Bodies of Water: The Mediterranean Sea and Beyond!

The Mediterranean Sea connects to the Atlantic Ocean via the Strait of Gibraltar, making it almost completely landlocked. On its southern edge, the Mediterranean is bordered by countries in north Africa and the Middle East, including Algeria, Libya, Egypt, Israel, and Syria. It’s also surrounded by Spain, France Italy, Croatia, Greece, Turkey, and a handful of other countries. The geography of this body of water features a combination of coastal areas and islands, and it also features two sizable basins that are connected by the Strait of Sicily. Exploring the unique geologic and hydrologic features of the Mediterranean Sea is helpful to understanding both its history and its future.

Brief Overview of the Mediterranean Sea

The Mediterranean Sea has a lower concentration of plant nutrients including phosphates, nitrates, and nitrites, mostly due to the surface water flowing in from the Atlantic Ocean. Even without these plant nutrients, however, the Mediterranean Sea has a high content of marine biota, much of it native. Marine life is abundant in the Mediterranean Sea. Fish living in the Mediterranean Sea include flounder, bluefin tuna, sole, red mullet, redfish, sea bass, and grouper. Sharks and rays also populate these waters. Sea salt produced by evaporation is another product derived from the Mediterranean.

  • The Mediterranean Sea: With its unusual currents, people initially thought that the Mediterranean Sea was a big river.
  • Mediterranean Sea: “Mare Nostrum,” meaning “our sea,” was the Roman name for the Mediterranean.

Physiographic and Geologic Features

Initially, scientists thought that the Mediterranean Sea was a remnant of the Tethys Sea. However, more recent research has led to a different hypothesis based on the seafloor and its relative age. Scientists are now surmising that the formation of the Mediterranean Sea was a result of a land collision involving Africa and Eurasia. A ridge beneath the surface of the water divides the Mediterranean into a western and an eastern part. The western part is then further divided into three smaller basins, named the Alboran Basin, the Algerian Basin, and the Tyrrhenian Basin. The eastern part of the sea divides into two main basins, the Ionian Basin and the Levantine Basin.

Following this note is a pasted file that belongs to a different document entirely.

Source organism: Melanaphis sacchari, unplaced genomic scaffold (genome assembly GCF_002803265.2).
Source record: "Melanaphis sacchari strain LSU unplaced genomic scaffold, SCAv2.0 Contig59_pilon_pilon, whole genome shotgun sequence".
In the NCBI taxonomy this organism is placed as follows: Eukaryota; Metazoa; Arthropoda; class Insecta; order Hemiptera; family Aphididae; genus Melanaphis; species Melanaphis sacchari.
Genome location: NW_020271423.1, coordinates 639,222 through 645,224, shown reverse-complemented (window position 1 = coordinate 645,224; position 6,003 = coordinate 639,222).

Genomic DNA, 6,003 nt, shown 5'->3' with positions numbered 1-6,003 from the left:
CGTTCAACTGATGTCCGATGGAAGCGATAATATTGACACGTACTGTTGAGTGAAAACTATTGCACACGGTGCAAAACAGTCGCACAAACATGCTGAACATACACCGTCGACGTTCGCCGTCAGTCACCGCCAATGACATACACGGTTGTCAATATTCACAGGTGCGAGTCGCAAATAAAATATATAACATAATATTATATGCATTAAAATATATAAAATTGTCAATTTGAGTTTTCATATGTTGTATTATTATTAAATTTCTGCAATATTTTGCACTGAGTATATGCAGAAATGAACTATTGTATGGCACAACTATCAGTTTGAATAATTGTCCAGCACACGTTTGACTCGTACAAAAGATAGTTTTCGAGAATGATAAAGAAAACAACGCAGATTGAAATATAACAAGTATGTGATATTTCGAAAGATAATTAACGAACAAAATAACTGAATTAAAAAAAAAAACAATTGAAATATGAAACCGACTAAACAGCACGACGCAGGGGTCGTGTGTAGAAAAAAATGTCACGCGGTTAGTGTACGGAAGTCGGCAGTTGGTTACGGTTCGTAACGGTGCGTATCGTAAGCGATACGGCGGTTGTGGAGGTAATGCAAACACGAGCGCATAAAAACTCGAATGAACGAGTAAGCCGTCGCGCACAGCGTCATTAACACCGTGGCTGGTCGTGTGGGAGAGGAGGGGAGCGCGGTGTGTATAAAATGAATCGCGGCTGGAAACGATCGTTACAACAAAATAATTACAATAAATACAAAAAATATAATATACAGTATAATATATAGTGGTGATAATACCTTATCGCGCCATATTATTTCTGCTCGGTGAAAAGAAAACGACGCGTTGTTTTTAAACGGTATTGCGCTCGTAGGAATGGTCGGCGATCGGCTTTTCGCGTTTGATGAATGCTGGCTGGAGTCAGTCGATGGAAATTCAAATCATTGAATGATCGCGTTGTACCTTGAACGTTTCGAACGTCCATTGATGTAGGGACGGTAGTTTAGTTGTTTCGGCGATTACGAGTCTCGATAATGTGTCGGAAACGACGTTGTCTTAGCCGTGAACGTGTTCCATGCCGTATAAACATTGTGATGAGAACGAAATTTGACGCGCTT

Hydrologic Features and Climate

The Mediterranean Sea’s hydrodynamics involve three layers of water mass, including a surface mass, an intermediate layer, and a deep layer that moves to the bottom. Scientists study deep water formation, exchange rates, and how heat and water exchange to learn about global climate change. The Mediterranean Sea receives water continuously from the Atlantic Ocean, the Black Sea, and rivers in the area. Flow rates of this water change seasonally, becoming the most powerful during the summer months. During the summer, the surface water has a higher saline content due to intense evaporation.

Study and Exploration

Scientific study of the Mediterranean Sea first began in the early 1900s with a Danish expedition to learn about marine life and how it depended on hydrographic flow conditions. More studies were performed in the western basin several decades later, and then attention turned to the eastern basin to try to learn how and why it formed. A number of organizations have also collaborated to explore the Mediterranean Sea to learn about sediment deposits, deep water formation, air-sea interaction, and circulation.

The Seas and Oceans of the World

The five oceans on Earth are all connected, effectively creating one global ocean. The five oceans are the Arctic, Atlantic, Indian, Pacific, and Southern oceans. There are also dozens of seas all over the world, with some of the largest of these being the Mediterranean, Caribbean, Philippine, South China, Arabian, Bering, Coral, Andaman, Weddell, and Tasman seas. The total amount of water covering Earth is roughly 71 percent of its surface area.

Written by Katja Kukovic

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